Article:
Just Dance

By Emmaly Wiederholt


Nike has made a fortune off of the slogan “Just Do It.”

Some things make so much sense to “just do.” Just do your taxes. Just go to work. Just pay your bills. Does this totalism extend to dance? What does it mean to just dance?

I sometimes feel like the only thing left to do in the world is to just dance. Other times dance feels like a coat that’s too hot to wear and that I don’t fit in well. And then there are all the shades in between “I can’t help but dance” and “this feels horrible.”

In the beginning, my dancing was wholly mine. My pursuit of dance grew out of the simple joy I experienced just twirling around the living room floor. It was my vessel moving through space the way I wanted to. I just did it. But of course it’s different now. If and when I work with a company or choreographer, my dancing becomes less mine, and I think it becomes necessary at some point to relinquish a part of the ownership. It’s how the game is played. I don’t blame any dancer for joining any company or working with any choreographer.

This is where “Just Do It” comes in.

Where is that line between dancing because one cannot help it and dancing because one must? For my part, I’d rather keep dance in that treasure trove of things I do simply for the sake of doing. I’d rather not force dance the way I’d rather not force a poem, or force drifting to sleep, or force having a good day. But sometimes you have to go through with your day regardless of whether or not it’s going well.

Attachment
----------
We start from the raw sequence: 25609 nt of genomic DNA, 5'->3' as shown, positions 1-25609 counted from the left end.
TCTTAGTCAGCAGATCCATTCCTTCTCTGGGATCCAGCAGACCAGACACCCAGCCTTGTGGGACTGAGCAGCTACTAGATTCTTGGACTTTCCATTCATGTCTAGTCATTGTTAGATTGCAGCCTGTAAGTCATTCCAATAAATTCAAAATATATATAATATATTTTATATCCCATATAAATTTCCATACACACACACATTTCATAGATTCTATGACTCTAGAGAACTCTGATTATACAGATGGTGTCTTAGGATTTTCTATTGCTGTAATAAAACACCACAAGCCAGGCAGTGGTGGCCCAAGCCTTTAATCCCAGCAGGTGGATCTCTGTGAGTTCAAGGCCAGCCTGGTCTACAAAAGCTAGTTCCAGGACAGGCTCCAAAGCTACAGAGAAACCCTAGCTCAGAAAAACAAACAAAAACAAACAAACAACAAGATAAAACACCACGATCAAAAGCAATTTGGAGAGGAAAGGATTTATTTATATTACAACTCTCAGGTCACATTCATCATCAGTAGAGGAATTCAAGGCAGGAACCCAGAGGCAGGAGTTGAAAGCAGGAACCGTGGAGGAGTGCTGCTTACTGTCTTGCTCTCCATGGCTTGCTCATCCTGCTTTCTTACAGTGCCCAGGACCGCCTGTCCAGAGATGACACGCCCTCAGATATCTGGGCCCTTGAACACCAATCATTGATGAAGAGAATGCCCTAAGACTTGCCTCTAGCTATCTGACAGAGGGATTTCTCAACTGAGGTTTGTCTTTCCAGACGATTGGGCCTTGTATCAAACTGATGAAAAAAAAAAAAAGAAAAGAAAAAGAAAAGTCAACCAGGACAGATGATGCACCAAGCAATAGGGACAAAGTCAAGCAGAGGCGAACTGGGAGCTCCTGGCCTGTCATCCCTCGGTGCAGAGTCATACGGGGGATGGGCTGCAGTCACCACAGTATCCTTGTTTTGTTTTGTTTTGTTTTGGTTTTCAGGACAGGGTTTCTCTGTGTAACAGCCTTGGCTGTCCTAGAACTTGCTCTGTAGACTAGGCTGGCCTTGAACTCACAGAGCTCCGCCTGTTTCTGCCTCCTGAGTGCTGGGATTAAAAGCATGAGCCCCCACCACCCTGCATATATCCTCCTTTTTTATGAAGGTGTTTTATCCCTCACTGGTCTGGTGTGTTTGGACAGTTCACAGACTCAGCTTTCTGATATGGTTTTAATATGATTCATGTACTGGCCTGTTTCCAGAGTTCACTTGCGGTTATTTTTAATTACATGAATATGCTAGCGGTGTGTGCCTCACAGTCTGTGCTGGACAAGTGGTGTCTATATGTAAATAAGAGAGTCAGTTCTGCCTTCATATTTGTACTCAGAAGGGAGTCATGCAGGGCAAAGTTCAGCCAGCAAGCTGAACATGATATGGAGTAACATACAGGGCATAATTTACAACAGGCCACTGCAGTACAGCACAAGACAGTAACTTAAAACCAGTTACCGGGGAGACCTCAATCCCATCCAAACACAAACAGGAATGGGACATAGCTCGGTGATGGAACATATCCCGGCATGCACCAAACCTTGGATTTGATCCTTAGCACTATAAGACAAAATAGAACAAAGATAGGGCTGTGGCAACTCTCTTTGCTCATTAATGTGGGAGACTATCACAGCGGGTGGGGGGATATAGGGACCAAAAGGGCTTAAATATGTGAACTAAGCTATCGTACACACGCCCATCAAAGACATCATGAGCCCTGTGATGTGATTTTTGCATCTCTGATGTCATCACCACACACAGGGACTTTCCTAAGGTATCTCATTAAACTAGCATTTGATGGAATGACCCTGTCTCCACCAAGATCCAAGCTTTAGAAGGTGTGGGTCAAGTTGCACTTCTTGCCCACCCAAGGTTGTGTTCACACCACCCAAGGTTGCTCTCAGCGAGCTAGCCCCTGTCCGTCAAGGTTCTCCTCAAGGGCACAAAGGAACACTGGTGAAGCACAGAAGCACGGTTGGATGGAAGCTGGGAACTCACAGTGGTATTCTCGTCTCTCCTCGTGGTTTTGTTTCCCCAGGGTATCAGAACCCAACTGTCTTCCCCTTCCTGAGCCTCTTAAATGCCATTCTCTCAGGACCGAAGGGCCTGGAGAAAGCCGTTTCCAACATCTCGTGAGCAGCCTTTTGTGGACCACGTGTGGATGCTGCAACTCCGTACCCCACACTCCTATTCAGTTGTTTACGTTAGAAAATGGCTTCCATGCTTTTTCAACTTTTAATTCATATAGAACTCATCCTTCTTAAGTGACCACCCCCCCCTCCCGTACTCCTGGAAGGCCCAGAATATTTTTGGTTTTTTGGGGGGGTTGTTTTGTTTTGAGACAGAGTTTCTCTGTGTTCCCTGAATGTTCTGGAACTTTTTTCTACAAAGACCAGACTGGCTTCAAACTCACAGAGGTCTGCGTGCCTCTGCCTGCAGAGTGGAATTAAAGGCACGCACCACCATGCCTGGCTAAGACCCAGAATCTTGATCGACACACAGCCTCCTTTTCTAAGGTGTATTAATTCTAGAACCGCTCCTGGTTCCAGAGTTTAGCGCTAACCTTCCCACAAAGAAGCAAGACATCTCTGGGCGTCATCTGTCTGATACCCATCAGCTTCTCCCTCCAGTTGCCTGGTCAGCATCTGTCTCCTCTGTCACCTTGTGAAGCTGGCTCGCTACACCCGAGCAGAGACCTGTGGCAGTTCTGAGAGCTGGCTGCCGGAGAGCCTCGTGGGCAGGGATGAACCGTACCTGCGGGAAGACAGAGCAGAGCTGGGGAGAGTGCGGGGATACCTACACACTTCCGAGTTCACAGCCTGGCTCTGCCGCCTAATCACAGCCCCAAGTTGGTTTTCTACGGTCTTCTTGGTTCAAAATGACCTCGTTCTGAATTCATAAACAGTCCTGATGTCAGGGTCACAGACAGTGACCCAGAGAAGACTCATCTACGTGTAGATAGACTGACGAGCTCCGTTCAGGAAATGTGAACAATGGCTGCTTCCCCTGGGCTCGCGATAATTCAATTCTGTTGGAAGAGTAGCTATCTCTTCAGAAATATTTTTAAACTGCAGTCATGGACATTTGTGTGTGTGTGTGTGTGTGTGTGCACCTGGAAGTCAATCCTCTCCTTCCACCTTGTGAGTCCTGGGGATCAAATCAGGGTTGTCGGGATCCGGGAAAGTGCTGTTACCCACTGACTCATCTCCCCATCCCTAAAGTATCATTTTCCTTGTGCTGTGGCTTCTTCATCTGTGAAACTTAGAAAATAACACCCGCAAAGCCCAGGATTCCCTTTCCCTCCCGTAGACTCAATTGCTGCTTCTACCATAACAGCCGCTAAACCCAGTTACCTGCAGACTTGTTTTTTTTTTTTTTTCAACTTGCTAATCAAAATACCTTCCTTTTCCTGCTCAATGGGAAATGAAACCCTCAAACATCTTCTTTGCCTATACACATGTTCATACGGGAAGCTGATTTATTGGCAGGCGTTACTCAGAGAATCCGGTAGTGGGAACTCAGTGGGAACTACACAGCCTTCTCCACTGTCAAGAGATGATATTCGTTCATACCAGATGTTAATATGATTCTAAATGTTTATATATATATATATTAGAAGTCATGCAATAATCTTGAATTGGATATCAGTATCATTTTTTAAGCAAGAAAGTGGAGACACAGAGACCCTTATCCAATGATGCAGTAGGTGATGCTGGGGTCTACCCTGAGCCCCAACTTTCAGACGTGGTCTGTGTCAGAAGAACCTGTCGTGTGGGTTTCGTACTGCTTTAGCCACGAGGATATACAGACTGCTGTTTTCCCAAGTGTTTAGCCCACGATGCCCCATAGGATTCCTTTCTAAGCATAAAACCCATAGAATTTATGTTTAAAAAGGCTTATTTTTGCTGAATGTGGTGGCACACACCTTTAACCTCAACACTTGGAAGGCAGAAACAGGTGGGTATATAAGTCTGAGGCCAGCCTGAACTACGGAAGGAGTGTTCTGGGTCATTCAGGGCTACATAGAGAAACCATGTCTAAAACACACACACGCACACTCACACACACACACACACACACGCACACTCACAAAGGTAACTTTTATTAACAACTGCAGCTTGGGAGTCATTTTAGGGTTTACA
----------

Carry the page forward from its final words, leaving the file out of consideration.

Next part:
Whether a dancer is dancing because they feel compelled by the heart or feel compelled by expectation is a subtle difference, but I think it’s an important distinction. Dancers should know exactly what they feel, fickle though feelings may be. It’s an expressive art. And if I don’t feel like dancing right now, hey that’s something worth noting. I’m not advocating laziness or indulgence, although maybe from time to time I am. I’m advocating rigorous self-evaluation. What am I feeling right now? Is this a worthwhile way to fill up my time and space?

Sometimes, when I’m bursting with inspiration, the reason is as simple as: because it’s the only thing in the world left to do.

But I also understand that sometimes dance can quickly become an obligation and an expectation. The choreographer and other dancers have expectations. It’s not a bad thing; it’s important for getting anything done. But if dance falls into the “obligations and expectations” category too often, I begin to wonder why all these dancers are dancing around in the first place. It begins to look like they just do it like they just do their taxes.

My dad always says moderation in all things. Perhaps those who dance perfunctorily should resort to laziness until they’re beside themselves clamoring to move. And perhaps the much rarer dancer who follows their heart in all matters dance should go do their “taxes.”

But by that same token, taxes only happen once a year. If every day feels like tax day, that’s an indicator something’s wrong.

Most of the time, I just dance. And not because Nike told me to “Just Do It,” but because it’s the only thing in the world left to do.